Mixed complex and non-complex convolutional network


Is it possible to have a network which performs complex convolutions on complex tensors, as well as real convolutions on non-complex tensors, in the same model?

Deeper dive…

Say we have the following model:

import torch
import torch.nn as nn

class ComplexNet(nn.Module):
    def __init__(self):
        self.conv1 = nn.Conv2d(1, 32, kernel_size=3, stride=1, padding=1)
        self.conv2 = nn.Conv2d(32, 64, kernel_size=3, stride=1, padding=1)
        self.fc1 = nn.Linear(64 * 64, 4096)
        self.fc2 = nn.Linear(4096, 64 * 64)
        self.Hardtanh = nn.Hardtanh()

    def forward(self, x):
        x = torch.fft.ifft2(torch.fft.fftshift(x))
        x_real = x.real
        x_imag = x.imag
        ### will this work? --> x = torch.sqrt(x_real**2 + x_imag**2)
        x = self.conv1(x)
        x = self.Hardtanh(x)
        x = self.conv2(x)
        x = self.Hardtanh(x)
        x = x.view(x.size(0), -1)
        x = self.fc1(x)
        x = self.Hardtanh(x)
        x = self.fc2(x)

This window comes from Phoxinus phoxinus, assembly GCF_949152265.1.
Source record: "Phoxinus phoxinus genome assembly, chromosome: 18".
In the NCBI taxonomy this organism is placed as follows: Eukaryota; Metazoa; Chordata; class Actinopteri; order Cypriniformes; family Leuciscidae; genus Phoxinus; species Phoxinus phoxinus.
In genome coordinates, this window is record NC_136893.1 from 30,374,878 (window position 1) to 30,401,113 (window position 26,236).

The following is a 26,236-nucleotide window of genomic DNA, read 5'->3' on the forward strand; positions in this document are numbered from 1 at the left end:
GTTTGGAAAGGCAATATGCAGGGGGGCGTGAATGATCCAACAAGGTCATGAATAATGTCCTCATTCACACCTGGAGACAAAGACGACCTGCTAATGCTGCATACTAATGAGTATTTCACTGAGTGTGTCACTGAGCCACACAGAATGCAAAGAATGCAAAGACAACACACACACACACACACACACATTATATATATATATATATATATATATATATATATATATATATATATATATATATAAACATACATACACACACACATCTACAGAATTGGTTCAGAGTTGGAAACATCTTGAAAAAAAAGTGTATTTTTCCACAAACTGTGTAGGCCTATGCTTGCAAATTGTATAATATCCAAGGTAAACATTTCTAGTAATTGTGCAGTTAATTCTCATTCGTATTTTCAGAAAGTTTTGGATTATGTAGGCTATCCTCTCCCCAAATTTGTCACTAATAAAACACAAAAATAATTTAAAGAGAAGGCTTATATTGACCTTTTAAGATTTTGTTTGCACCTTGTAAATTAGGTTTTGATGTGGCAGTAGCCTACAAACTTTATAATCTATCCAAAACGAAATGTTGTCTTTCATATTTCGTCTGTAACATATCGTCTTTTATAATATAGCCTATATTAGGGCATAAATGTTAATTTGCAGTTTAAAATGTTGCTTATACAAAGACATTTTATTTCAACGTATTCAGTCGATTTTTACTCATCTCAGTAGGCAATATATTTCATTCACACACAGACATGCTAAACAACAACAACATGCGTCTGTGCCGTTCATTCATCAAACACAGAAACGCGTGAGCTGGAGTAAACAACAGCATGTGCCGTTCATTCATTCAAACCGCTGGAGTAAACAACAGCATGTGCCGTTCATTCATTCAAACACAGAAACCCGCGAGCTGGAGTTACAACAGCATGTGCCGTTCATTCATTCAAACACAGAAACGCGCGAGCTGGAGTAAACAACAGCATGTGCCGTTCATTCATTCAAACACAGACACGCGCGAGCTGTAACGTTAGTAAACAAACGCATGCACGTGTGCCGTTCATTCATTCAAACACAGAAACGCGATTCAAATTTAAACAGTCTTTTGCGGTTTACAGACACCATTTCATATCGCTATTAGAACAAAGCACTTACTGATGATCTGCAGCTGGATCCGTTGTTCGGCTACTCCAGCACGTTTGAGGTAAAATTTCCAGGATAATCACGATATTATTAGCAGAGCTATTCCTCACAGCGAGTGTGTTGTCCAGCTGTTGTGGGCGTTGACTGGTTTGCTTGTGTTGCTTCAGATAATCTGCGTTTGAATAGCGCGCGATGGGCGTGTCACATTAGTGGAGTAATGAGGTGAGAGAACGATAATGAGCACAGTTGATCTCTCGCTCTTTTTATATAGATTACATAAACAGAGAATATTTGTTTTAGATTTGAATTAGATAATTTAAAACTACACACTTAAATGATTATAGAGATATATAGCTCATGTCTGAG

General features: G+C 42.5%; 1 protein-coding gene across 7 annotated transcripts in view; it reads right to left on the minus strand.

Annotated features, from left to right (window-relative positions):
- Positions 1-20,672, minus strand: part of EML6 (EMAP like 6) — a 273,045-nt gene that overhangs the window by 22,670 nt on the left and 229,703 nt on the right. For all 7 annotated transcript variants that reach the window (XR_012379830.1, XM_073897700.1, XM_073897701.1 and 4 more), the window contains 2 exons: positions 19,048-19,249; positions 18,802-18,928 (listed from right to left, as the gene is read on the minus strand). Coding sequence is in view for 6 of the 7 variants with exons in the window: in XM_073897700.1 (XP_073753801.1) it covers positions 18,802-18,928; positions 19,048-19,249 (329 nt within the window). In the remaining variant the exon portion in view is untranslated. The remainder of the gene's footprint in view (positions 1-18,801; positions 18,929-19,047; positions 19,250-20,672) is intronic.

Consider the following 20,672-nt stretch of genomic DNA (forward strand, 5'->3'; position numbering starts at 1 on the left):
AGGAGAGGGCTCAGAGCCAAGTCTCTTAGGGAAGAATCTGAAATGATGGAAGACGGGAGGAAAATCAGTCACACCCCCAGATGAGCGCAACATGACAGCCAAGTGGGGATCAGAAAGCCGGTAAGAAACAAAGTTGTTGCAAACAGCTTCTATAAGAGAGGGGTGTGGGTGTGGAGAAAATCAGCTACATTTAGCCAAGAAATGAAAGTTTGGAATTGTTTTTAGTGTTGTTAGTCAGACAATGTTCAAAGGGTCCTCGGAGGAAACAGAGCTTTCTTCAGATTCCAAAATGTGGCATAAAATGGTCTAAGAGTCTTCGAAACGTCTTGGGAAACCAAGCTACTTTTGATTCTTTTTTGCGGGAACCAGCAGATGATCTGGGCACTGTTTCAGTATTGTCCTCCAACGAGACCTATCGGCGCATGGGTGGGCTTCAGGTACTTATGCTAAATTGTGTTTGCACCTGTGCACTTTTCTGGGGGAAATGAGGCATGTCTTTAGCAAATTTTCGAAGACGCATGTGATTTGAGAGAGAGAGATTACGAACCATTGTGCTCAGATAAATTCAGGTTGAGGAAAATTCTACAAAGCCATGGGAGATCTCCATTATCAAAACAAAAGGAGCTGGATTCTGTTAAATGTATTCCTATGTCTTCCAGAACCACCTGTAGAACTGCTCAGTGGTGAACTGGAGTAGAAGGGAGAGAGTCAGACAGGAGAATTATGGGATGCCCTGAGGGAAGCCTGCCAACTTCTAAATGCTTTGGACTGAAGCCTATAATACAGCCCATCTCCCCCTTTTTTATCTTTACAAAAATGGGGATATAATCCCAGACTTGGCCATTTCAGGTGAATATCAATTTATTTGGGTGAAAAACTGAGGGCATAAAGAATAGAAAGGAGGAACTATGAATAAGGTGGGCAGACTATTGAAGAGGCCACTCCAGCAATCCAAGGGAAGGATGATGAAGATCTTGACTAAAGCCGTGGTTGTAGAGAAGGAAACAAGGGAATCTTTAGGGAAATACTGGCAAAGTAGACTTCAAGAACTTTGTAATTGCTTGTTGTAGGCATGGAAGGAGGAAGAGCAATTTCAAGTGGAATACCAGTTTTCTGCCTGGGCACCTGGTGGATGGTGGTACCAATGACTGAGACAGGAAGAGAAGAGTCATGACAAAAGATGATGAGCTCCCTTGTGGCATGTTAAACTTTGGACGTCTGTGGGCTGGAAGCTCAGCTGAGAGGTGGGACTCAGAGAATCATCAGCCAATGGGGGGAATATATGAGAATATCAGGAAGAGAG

x = self.Hardtanh(x)
        x = x.view(x.size(0), 1, 64, 64)
        x = torch.fft.fftshift(torch.fft.fft2(x, dim=(-2, -1)))
        return x

The input is a complex tensor, and to handle that fact, we can explicitly cast the model to be of complex dtype, prior to training:

model = model.type(torch.complex64)

However, the output of x = torch.fft.ifft2(torch.fft.fftshift(x)) (i.e. moving from the complex to the image plane) is also complex. The subsequent convolutions are also complex thanks to our model casting above.

Is there a way to set the convolutions in the image plane to be real convolutions only, while still allowing gradients to pass through the initial x = torch.fft.ifft2(torch.fft.fftshift(x)) and final x = torch.fft.fftshift(torch.fft.fft2(x, dim=(-2, -1))) operations thanks to the use of a complex cast model?

One way I’ve thought about is to force the output of x = torch.fft.ifft2(torch.fft.fftshift(x)) to be a real image using x = torch.sqrt(x_real**2 + x_imag**2). But the convolution weights and biases will still be complex thanks to our model casting so it will throw an error for mismatched dtypes. Perhaps you can also perform the same magnitude operation on these parameter attributes?

Or is there a much better way of doing this and I’m sort of butchering PyTorch with this example? :sweat_smile:

Thanks for any advice!